I do believe the genealogy community is extremely helpful, communicative, and generous.  However, there are times when people overstep their bounds.  Maybe they don't realize they are doing it.  It's truly unfortunate when it happens.

Overall, I decided ten years of having the tree available was enough.  I do believe it is easy for people to locate me in connection with any of my ancestors and I will, as always, gladly share information.  I do think having family trees out there is great, but when it becomes just one of many, maybe it really doesn't help anyone anyway.

What do you think?



Copyright (c) 2013 Wendy L. Callahan

Sunday, September 1, 2013

Humble Apologies...

Oh my goodness, I have not posted since April!  I certainly will start posting again this month, as I have much to share.

I do apologize, though.  Of course I had a baby in January and in June we moved from England back to the U.S. and are only now feeling "settled" in our new home.  Many of us are friends on Facebook, so you realize I've been quite busy.

A post is in the works, as are many exciting things in my own little world of genealogy.


Copyright (c) 2013 Wendy L. Callahan

Thursday, April 4, 2013

Family Tree DNA's Family Finder

Seven years ago, I had my mtDNA tested by Family Tree DNA.  I learned I was Haplogroup H and, well, that was about all.  Of course there were matches, but no one with whom I could connect.  My maternal ancestry dead ends with my Italian great-great-great grandparents, for whom I have very little information beyond names.  The odds of making a family connection with any of the matches are pretty slim, but I knew that going into the DNA testing - that mtDNA is your "deep ancestry".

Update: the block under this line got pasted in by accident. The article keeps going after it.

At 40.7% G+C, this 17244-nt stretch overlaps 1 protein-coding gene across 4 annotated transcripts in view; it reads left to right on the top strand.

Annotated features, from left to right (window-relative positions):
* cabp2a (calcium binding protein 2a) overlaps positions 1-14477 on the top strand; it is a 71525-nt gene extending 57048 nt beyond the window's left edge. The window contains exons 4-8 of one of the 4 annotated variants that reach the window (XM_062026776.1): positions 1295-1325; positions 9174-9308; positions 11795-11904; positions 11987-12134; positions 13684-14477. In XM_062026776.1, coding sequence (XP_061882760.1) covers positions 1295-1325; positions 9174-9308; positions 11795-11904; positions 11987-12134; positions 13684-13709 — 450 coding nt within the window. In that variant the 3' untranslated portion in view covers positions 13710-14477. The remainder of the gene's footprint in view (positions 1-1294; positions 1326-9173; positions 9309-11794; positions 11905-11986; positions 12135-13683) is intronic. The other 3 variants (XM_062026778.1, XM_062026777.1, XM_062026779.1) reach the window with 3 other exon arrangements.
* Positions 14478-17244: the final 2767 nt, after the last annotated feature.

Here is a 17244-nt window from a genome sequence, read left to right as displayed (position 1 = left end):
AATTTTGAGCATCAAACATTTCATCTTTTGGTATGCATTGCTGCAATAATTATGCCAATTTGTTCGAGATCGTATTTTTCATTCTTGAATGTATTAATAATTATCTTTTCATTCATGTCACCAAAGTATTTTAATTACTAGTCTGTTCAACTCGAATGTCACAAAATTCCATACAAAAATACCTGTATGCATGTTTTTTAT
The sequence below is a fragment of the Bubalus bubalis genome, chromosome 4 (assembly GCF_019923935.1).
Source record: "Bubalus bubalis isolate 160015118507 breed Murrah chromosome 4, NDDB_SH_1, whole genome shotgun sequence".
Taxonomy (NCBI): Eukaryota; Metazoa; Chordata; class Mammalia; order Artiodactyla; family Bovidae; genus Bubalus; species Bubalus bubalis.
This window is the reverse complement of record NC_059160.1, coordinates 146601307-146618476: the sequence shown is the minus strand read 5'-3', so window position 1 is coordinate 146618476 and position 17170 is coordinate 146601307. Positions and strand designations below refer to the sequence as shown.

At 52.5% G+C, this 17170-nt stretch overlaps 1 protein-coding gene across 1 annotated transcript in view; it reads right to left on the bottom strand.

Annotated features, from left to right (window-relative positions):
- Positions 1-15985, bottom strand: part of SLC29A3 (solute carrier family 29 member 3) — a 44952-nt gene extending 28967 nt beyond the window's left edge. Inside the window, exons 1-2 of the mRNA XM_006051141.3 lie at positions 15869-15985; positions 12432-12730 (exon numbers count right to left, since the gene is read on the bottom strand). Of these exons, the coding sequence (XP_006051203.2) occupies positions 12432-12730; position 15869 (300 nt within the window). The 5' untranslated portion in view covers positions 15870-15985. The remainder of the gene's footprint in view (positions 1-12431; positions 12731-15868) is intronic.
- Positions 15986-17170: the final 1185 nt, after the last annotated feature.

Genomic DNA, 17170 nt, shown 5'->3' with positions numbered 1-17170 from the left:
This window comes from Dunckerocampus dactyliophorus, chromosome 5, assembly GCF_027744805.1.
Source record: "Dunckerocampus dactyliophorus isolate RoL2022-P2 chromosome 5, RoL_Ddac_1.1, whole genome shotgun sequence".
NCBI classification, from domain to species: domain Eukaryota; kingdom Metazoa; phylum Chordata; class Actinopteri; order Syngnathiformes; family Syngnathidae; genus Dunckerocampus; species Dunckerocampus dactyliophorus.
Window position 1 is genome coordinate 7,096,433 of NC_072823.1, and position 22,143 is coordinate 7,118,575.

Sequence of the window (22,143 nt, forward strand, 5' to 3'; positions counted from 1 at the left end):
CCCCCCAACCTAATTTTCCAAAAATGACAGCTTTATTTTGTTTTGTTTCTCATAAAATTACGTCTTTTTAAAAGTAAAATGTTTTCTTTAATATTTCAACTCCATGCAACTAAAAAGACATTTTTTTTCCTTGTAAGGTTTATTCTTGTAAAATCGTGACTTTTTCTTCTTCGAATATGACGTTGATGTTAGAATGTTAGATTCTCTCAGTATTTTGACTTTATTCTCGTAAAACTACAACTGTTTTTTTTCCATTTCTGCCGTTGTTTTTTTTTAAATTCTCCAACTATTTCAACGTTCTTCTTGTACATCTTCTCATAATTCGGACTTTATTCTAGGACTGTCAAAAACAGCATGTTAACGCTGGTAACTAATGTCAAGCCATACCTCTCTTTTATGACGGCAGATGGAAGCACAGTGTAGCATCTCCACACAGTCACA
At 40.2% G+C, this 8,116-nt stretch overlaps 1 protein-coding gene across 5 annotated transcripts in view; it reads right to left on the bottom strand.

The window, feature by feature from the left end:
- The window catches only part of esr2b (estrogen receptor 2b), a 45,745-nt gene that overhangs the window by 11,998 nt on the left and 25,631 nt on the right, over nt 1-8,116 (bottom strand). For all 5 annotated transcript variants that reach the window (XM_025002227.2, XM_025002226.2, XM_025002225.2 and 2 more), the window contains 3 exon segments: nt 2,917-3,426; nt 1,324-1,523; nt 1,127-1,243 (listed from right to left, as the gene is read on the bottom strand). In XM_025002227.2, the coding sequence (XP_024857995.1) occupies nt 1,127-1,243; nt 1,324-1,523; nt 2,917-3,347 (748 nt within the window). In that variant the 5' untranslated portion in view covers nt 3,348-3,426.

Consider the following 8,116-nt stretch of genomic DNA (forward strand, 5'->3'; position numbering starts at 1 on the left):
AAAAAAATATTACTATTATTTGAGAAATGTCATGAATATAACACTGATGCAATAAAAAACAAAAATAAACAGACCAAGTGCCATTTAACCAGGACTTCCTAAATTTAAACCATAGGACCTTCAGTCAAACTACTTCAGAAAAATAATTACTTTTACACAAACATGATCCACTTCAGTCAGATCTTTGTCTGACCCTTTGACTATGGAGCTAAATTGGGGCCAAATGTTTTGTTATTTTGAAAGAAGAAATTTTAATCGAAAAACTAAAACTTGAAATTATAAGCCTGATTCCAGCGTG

However, I was still fascinated to learn my haplogroup and excited to at least get the test done.

When Family Tree DNA announced their autosomal test, I waited and waited and waited to upgrade.  Also, with the busy-ness that is life, I simply forgot to order the upgrade. 

I finally ordered the upgrade today and I cannot wait to see the results.  What do I hope to get out of it?

First and foremost, I am looking forward to learning more about my ancestral make-up.  It would not surprise me to find it is mostly English - probably a good 50% or more.  Anything other than English, Irish, Scottish, and Italian will surprise me.